On April 11, 2015, I became a first time chicken momma to seventeen little yellow rooster chicks, and their three little brown&yellow sisters. It’s been five years since then, and a lot has happened. I’ve seen chickens come and go, added a lot of different breeds, and watched mother hens hatch out lots of babies.
We still have one of the original flock, our beloved Double Dots, who celebrated his first birthday without his sister this year. She would have enjoyed the day. It was warm, with sunshine and new green grass. Dots enjoyed but for her.
He is starting to show his age. His crow sounds like that of a little old man. The feathers around his face seem more white (gray hair, chicken style?) than they used to be. But he still walks around the coop/run/pasture with an air of purpose band and determination.
On May 5th, the handful of Rhode Island Reds we have left from our second round flock will also turn five.
Happy birthday (belated and early) to all my birds!
It’s been a stressful week.
I’ve suspected for a while that someone (or more than one some one) has been picking on my Silkie rooster, Frost.
Frost is a timid little guy, smaller than my other roosters and a bit of a loner. Lately, he’s been hanging out a lot by himself. I’ve wondered at it, but with my new, full time job, I haven’t had a lot of time to sit and observe what’s going on. However, with Covid-19 shutting down basically every thing, I find myself on an every other day work schedule and time to watch them.
I still couldn’t pinpoint who was picking on him, but you know how it goes… Sometimes when one does to, more if them will, too.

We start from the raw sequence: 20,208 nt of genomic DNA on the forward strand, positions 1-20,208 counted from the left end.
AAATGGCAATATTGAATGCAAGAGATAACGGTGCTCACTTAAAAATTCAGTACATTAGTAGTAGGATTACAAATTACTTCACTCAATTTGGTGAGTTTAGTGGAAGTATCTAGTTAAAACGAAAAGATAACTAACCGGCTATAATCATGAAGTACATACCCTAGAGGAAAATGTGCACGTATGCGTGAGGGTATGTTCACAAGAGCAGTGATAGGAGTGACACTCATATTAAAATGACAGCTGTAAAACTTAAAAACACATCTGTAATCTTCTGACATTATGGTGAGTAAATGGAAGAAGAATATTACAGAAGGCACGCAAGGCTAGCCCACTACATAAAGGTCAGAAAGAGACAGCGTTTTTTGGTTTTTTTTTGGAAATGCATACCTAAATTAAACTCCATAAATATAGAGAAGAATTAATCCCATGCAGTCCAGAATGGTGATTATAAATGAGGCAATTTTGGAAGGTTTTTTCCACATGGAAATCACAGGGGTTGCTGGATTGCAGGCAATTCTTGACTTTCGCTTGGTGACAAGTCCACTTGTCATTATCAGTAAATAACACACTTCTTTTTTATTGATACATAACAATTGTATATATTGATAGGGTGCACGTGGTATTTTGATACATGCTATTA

Frost started hiding in the duck house and I’d have to put him in at night.
And then last night, I found him there, huddled in the corner and caked with mud … and blood. Looked like he’d been mud wrestling with a bear, and lost.
I brought him inside, tucked him away in a nest and began doing a head count. At the same time, slowly looking at all the possible culprits.
Our youngest rooster, Barry, a little one my RiR Maicey hatched and raised at the end of them summer… also looked like he’d been mud wrestling, but won. I am pretty sure he did it.
The pictures I am about to show are NOT pretty. And they are very heart-breaking.
I had to bathe him, which is hard because he has very brittle feathers where he’s been trying to grow them back.
So it was more like him standing in the kitchen sink while I sprayed warm water over him to get out the mud and blood.
His eyes are swollen and I’ve been treating them with Vetricyn spray. You can tell it stings him when I spray it, but it’s necessary.
He is currently residing in a dog crate on our porch. Until his eyes are a little better, I can’t risk returning him to the flock.
The bully Barry’s days are numbered. It’s time we decided who of the 8 rooster we were sending to Freezer Camp anyway, but it’s been decided that it will happen sooner rather than later. There will be four of them leaving.
Possibly five if Frost doesn’t get better. I’m worried about those eyes, but I have faith in my Vetricyn.
And DH is building a smaller, enclosed coop, that I can possibly put Frost and some of the hens who’ve been over mated by over-enthusiastic younger rooster and need time to regrow feathers. He’s doing this emergency build right now, in the snow.
I love my DH. He is awesome on so many levels.
On a happier and more exciting note, tomorrow is Day 21 for my broody Columbian Wyandotte, Winnie and her seven little eggs. I am nervously awaiting the first signs of new peeps. I will talk more about that as it happens.
Occasionally when I go to the coop to be with my chickens, I have the opportunity to witness one of my hens laying their eggs. Such was the case three weeks ago when I witnessed my sweet, inquisitive Maicey laying her egg.